Another labor battleground has been so-called right-to-work laws, which prohibit requiring workers to join a union as a condition of employment at a unionized workplace. Neighboring Indiana’s Republican-controlled state legislature recently adopted such a law, and a recent Quinnipiac University poll found that 54 percent of Ohio voters would support a similar law, with 40 percent opposed.
“I believe American citizens should have the right to join a union if they’d like to do that, but they should not be coerced and forced to join. It should be up to the individual,” Mandel said.
On the economic front, Mandel points to his short tenure in the treasurer’s office.
“I think we’re running the most efficient and effective state treasurer’s office in America,” he said.
Mandel highlighted the AAA rating that Standard and Poor’s awarded the state’s $4 billion local governments investment fund that he runs at a time when S&P downgraded 14 similar funds across the country.
Unsurprisingly, Democrats don’t portray Mandel’s record in as positive a light.
“He’s been silent on issues that are most important to Ohioans, whether it’s the Republican budget that would destroy Medicare or China’s currency manipulation, which cost us jobs in Ohio,” said Justin Barasky, the new communications director for Brown’s Senate campaign.
Democrats also have taken aim at Mandel on his campaign finances and job performance.
Two weeks ago, the Ohio Democratic Party filed a formal complaint against Mandel to the Federal Election Commission for using money from his 2010 treasurer campaign to assist in launching his U.S. Senate drive. Ohio law prohibits candidates from using state campaign funds for a federal campaign.
In late January, the Associated Press reported that Mandel did not attend a single Board of Deposit meeting during his first year in office and that he was in Washington for a fundraiser during the January meeting. Mandel also did not attend the board’s February meeting.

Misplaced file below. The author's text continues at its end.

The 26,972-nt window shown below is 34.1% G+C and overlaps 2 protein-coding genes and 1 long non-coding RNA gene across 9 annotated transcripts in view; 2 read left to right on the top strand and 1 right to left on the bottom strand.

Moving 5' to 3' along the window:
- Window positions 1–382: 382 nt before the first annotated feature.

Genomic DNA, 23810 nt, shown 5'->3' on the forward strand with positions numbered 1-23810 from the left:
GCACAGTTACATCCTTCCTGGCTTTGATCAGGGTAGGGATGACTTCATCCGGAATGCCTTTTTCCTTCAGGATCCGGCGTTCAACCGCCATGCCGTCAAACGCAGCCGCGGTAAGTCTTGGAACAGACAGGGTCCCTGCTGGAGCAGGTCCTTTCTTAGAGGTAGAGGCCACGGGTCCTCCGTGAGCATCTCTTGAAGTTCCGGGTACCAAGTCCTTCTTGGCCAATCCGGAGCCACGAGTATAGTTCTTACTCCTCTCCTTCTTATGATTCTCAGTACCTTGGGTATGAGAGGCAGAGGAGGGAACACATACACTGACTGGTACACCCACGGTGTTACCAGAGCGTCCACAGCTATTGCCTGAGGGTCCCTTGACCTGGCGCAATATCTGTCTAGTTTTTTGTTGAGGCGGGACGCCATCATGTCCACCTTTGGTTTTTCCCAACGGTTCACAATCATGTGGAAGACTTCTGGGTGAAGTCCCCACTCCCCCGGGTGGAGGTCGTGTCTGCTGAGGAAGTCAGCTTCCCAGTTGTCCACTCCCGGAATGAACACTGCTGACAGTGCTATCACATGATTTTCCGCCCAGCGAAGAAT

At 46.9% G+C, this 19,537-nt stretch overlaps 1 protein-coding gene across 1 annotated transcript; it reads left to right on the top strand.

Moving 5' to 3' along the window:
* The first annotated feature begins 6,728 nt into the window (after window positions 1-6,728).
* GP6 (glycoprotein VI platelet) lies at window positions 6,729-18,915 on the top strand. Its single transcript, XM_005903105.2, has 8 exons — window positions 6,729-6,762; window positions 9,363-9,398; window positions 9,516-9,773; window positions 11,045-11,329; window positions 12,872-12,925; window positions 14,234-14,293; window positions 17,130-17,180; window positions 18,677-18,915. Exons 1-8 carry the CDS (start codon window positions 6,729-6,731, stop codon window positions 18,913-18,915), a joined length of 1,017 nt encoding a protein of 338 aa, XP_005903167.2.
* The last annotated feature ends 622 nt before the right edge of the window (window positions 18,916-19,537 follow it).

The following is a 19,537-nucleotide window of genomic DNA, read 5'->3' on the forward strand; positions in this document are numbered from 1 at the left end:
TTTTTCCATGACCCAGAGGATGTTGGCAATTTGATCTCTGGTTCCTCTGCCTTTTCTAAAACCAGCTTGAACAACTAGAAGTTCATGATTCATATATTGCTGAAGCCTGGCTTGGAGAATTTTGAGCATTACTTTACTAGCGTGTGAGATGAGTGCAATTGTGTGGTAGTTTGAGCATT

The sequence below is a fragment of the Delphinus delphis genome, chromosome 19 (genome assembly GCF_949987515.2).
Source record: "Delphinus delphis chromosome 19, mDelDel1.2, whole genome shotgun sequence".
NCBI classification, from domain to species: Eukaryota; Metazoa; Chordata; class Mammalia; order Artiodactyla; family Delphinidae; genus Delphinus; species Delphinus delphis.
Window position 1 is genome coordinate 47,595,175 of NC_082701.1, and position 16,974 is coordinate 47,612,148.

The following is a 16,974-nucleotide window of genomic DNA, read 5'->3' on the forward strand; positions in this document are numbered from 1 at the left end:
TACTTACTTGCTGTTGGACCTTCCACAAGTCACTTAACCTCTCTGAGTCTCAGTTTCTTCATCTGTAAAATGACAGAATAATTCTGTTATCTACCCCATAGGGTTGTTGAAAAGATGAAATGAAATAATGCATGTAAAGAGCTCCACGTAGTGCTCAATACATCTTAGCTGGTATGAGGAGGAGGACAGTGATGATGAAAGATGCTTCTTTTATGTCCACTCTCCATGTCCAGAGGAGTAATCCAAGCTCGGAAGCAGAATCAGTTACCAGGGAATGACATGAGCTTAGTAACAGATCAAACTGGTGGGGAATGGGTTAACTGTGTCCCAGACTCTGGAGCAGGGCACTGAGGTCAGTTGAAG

Asked by the Toledo Blade about Mandel’s absence, Seth Unger, press secretary for the Ohio Treasurer’s office, said that “the Treasurer directs and empowers his staff of financial professionals who represent him on the Board of Deposit, and has full confidence in his Chief Financial Officer who serves as his designee.”
Last October, Mandel was criticized for receiving a donation of $1,000 from former congressional candidate Rich Iott, who dressed up as an SS officer as part of a group that re-enacted the exploits of a Nazi division during World War II. Iott has insisted that he had no Nazi sympathies.
At the time, the National Jewish Democratic Council demanded that Mandel return Iott’s money. Travis Considine, communications director for the Mandel campaign, responded that “this is a manufactured non-issue to distract from the fact that Sherrod Brown’s radical policies have caused hundreds of thousands of jobs to leave Ohio.”
While Mandel has never served in federal office, his supporters tout his record on Israel. In 2007, as a state representative, Mandel introduced legislation that would divest Ohio pensions from companies that do business with Iran. The Ohio House eventually passed a more modest piece of legislation on the issue.